In December 2017, in response to a government consultation on leasehold practices, the then Communities Secretary Sajid Javid announced:

"It's unacceptable for home buyers to be exploited through unnecessary leaseholds, unjustifiable charges and onerous ground rent terms.

It's clear from the overwhelming response from the public that real action is needed to end these feudal practices. That's why the measures this government is now putting in place will help create a system that actually works for consumers."

An internet search for "fleecehold" reveals pages and pages of entries highlighting what has been dubbed the "next PPI" scandal in a headline-winning sensation that has spanned more than two years. Just a few pages in, however, it is clear that some of the earliest coverage was more than seven years ago, indicative of very real and damaging problems over an increasingly long period of time.

What lies at the heart of the headlines? Serious concerns have arisen around:

  • Developers selling new houses with leasehold, rather thanfreehold, title, allowing them an ongoing income even after they have sold the properties
  • New homes sold on a freehold basis but still attracting a service charge for shared services or communal areas with few or no controls over charging and accountability
  • Escalating and excessive administration costs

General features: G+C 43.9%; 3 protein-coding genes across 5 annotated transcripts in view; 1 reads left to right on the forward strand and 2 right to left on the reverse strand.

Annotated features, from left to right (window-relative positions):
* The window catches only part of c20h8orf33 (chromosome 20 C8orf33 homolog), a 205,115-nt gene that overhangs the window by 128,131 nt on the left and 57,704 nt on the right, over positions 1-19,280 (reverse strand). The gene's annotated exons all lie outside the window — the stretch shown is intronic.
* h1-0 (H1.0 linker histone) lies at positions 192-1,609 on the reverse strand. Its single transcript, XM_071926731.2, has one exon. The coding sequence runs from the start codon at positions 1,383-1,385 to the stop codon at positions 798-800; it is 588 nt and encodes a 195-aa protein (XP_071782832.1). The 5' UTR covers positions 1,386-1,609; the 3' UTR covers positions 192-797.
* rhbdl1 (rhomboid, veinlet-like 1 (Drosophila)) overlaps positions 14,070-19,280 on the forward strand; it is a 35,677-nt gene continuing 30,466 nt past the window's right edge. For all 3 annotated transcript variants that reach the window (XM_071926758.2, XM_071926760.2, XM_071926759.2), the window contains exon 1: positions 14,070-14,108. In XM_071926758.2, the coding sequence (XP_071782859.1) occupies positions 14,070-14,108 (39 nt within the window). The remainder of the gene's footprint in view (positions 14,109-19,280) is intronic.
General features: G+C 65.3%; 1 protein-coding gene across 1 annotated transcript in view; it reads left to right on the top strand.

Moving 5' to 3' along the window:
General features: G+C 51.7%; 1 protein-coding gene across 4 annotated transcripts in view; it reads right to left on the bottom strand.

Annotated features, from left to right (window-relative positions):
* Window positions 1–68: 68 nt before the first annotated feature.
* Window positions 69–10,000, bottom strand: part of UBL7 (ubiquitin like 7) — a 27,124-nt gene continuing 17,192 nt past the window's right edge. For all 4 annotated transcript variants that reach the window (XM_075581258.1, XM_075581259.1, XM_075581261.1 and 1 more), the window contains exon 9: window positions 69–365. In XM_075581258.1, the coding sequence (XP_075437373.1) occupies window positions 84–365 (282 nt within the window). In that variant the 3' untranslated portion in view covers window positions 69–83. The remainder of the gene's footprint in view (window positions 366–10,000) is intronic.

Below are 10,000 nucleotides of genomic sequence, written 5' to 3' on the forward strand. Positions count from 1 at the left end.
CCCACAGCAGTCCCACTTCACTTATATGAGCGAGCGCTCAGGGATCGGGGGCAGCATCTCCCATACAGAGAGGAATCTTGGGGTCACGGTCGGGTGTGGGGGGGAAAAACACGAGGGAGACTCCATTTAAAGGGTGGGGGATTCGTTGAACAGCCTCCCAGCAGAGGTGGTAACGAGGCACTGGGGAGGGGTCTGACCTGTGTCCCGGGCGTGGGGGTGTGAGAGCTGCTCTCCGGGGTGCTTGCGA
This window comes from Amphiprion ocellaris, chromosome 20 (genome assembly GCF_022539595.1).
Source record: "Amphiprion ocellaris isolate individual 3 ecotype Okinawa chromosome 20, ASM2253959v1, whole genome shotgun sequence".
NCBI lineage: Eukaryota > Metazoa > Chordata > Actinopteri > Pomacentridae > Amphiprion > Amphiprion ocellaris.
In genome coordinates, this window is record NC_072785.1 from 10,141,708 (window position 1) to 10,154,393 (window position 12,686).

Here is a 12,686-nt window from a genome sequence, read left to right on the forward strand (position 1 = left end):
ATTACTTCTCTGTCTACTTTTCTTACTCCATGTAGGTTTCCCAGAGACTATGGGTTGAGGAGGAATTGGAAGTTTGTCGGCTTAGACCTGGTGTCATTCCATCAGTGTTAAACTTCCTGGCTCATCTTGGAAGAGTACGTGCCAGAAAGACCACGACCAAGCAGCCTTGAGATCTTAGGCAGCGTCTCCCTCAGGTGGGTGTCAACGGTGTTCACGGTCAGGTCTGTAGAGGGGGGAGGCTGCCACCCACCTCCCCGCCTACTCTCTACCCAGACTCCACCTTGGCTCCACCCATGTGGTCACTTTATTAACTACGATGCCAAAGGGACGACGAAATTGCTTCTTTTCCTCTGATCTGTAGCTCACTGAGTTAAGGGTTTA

• High and rapidly increasing ground rents that threaten long leaseholders' security and ability to sell and mortgage their properties
  • A lack of transparency in marketing practices such that buyers were misled as to the nature of their occupation and financial commitments
  • Unfair practices that reward buyers for using a developer's preferred legal adviser

Aside from the very tangible financial cost, any one of these factors can affect how easily a tenant or owner can deal with their own property.

What, if anything, has changed since the 2017 announcement?

"Leasehold Reform": Report by Housing, Communities and Local Government Committee (HCLGC)

The most significant development is the recent report delivered by HCLGC (the Report): a frank and damning expos that condemns the development structures and marketing practices that the leasehold system has allowed to perpetuate. But is there a problem with the system, or just some of the people who use it? And how far does the HCLGC go in its recommendations to right the wrongs unfairly visited on the affected?

Key Recommendations